It also highlighted Roberts’ involvement in backdating two other stock option grants approved in January 2002–a grant of 420,000 options to Samenuk (the “Samenuk Grant”) and a grant of 500,000 options to a newly hired executive named Art Matin (the “Matin Grant”).In late February 2007, the DOJ procured an indictment and the SEC filed a civil complaint.An inconsistency in successive emails from Roberts–the first called January 15 the effective date, and the second called January 16 the effective date–supported these allegations.The SEC also alleged that Roberts had acted “recklessly” in connection with the Matin Grant. UNITED STATES COURT OF APPEALS FOR THE NINTH CIRCUIT No. 10-15670 October 14, 2011, Argued and Submitted, San Francisco, California November 7, 2011, Filed PRIOR HISTORY: Appeal from the United States District Court for the Northern District of California. About three years after the two men modified the Promotion Grant, Davis pleaded guilty to an accounting fraud aimed principally at concealing the financial consequences of low demand for Mc Afee products. Davis had a criminal history that made Roberts’ story, even his version of it, look bad.The next day, the stock dipped to .43, and, according to the indictment and SEC complaint, Roberts unilaterally [**8] decided to re-price the options to that lower price.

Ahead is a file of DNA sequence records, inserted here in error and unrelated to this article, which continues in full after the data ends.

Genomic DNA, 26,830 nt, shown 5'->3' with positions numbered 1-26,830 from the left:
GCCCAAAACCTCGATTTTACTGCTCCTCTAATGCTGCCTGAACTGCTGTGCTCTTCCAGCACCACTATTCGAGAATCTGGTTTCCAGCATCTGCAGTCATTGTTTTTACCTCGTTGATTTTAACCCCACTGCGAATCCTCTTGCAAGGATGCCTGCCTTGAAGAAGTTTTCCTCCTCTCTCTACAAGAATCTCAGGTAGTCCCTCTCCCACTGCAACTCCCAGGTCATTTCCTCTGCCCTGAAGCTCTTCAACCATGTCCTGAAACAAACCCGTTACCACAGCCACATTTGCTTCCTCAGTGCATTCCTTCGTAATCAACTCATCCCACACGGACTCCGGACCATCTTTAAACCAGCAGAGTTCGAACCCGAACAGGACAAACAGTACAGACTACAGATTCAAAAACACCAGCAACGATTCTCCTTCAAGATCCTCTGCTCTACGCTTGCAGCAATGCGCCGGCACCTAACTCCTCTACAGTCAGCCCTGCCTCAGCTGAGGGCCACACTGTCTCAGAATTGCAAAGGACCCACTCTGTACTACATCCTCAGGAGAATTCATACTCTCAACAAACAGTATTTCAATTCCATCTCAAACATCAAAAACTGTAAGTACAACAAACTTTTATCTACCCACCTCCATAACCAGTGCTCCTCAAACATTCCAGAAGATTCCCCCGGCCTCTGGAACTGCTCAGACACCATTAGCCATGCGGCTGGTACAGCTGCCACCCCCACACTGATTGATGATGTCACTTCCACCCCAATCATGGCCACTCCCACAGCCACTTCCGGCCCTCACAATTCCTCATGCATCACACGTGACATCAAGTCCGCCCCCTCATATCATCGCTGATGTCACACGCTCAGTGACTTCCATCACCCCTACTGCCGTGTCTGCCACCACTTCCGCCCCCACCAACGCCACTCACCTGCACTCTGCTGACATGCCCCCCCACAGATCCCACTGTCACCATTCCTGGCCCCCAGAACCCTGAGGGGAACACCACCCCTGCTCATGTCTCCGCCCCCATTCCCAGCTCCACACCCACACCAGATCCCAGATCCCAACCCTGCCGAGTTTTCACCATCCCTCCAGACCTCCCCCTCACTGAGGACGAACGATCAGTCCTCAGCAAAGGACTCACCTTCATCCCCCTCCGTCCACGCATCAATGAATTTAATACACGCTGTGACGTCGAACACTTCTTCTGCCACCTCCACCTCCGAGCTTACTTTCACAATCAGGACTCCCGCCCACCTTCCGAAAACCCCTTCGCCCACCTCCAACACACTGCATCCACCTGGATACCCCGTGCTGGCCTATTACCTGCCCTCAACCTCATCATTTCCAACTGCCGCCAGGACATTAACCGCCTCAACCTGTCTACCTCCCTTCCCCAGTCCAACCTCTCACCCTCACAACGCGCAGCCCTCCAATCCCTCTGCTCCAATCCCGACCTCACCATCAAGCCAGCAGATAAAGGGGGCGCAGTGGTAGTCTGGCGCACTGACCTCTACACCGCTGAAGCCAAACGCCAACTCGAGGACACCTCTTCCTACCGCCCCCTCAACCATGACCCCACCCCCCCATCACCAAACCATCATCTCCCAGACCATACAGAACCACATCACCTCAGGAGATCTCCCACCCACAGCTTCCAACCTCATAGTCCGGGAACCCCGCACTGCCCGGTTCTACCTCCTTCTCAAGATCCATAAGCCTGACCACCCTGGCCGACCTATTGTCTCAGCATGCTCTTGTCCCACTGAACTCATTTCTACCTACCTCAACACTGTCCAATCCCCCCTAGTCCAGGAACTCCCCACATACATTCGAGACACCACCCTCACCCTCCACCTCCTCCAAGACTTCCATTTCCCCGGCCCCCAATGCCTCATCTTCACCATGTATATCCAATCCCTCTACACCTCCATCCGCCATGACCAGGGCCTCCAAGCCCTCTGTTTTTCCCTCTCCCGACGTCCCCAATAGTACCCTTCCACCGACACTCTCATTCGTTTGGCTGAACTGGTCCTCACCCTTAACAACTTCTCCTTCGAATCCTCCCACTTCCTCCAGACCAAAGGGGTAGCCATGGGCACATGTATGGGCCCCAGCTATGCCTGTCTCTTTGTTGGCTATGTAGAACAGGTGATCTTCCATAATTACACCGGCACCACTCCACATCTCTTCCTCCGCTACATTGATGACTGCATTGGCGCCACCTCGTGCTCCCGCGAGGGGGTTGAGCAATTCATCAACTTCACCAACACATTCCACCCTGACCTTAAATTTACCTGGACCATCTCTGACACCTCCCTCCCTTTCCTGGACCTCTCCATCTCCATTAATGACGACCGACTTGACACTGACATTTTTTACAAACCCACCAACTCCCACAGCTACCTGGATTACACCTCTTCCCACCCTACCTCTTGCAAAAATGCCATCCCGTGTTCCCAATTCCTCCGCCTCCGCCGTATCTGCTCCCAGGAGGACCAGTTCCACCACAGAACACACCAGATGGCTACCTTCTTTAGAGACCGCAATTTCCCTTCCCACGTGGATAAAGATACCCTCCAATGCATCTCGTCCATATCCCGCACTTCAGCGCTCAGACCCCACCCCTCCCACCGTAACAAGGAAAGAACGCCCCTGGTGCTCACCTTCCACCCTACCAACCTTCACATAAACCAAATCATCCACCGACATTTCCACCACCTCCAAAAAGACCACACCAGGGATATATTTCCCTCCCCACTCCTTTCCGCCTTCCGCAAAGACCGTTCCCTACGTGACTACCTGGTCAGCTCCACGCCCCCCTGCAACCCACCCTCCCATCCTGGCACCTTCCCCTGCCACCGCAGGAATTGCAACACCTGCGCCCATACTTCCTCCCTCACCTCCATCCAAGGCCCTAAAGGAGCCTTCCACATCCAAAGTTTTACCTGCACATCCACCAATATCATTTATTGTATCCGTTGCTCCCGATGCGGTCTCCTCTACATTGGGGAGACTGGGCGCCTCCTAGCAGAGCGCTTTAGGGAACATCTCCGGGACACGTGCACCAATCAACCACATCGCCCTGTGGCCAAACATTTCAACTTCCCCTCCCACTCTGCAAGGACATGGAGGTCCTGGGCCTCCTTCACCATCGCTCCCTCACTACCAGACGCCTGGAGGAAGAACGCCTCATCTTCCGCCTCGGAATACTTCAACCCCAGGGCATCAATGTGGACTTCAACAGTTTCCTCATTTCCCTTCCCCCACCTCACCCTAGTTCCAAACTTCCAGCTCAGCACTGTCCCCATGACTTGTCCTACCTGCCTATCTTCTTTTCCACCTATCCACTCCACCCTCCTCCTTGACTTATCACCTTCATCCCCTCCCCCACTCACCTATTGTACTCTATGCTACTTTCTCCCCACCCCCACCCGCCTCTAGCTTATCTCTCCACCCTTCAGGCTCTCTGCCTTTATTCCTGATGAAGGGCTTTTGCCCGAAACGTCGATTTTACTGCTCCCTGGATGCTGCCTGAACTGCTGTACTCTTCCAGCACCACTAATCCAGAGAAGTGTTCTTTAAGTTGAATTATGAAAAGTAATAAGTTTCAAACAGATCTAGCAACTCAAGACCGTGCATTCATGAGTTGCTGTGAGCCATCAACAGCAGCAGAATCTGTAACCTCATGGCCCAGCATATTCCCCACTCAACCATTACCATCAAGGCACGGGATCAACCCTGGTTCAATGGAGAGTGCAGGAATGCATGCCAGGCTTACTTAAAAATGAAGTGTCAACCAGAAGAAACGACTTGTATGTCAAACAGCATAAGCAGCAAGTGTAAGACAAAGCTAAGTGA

Roberts says he did not acknowledge any problems with his Promotion Grant, and he perceived none. On May 16, 2006, the Center for Financial Research and Analysis (“CFRA”) published a report identifying seventeen companies that, judging by data showing that they had granted large numbers of options “at exercise prices and dates that matched exactly or were close to a 40-day low in the[ir] . Within days of the report’s publication, Mc Afee began an internal review of its stock option practices, and the Securities and Exchange Commission (“SEC”) opened an investigation the following week. Roberts’ involvement in backdating the Promotion Grant came under scrutiny in 2006, during a nationwide probe into options backdating that implicated Mc Afee. stock price,” had likely engaged in widespread backdating. The report identified five suspicious Mc Afee option grants.Both actions focused on the Promotion Grant, but not exclusively.They also accused Roberts of wrongdoing in connection with the Samenuk Grant.The Board’s Compensation Committee had met and approved that grant on January 15, 2002, when the stock closed at .19.As Corporate Secretary, Roberts attended the meeting.In November 2006, the Howrey lawyers, after an investigation that included periodic reports to the SEC and DOJ, presented their conclusions to the government agencies.The presentation highlighted Roberts’ modification of the Promotion Grant. (“Mc Afee”), alleges that Mc Afee maliciously prosecuted and defamed him in an attempt to deflect attention from largescale backdating of stock options within the company. Because an option’s strike price is typically equal to the stock price at the market’s close on the grant date, changing the grant date can change the strike price. OPINION BY: TASHIMA OPINION TASHIMA, Circuit Judge: Kent Roberts, the former General Counsel of Mc Afee, Inc. Background Sometime late in 2000, Roberts allowed Terry Davis, Mc Afee’s Controller and Senior Vice President, to backdate 20,000 stock options that the company had issued to Roberts months earlier as a reward for a promotion (the “Promotion Grant”).1 Backdating refers to the practice of dating an option grant retrospectively — that is, at some earlier date when the company’s stock was trading at a lower price than on the date of the grant.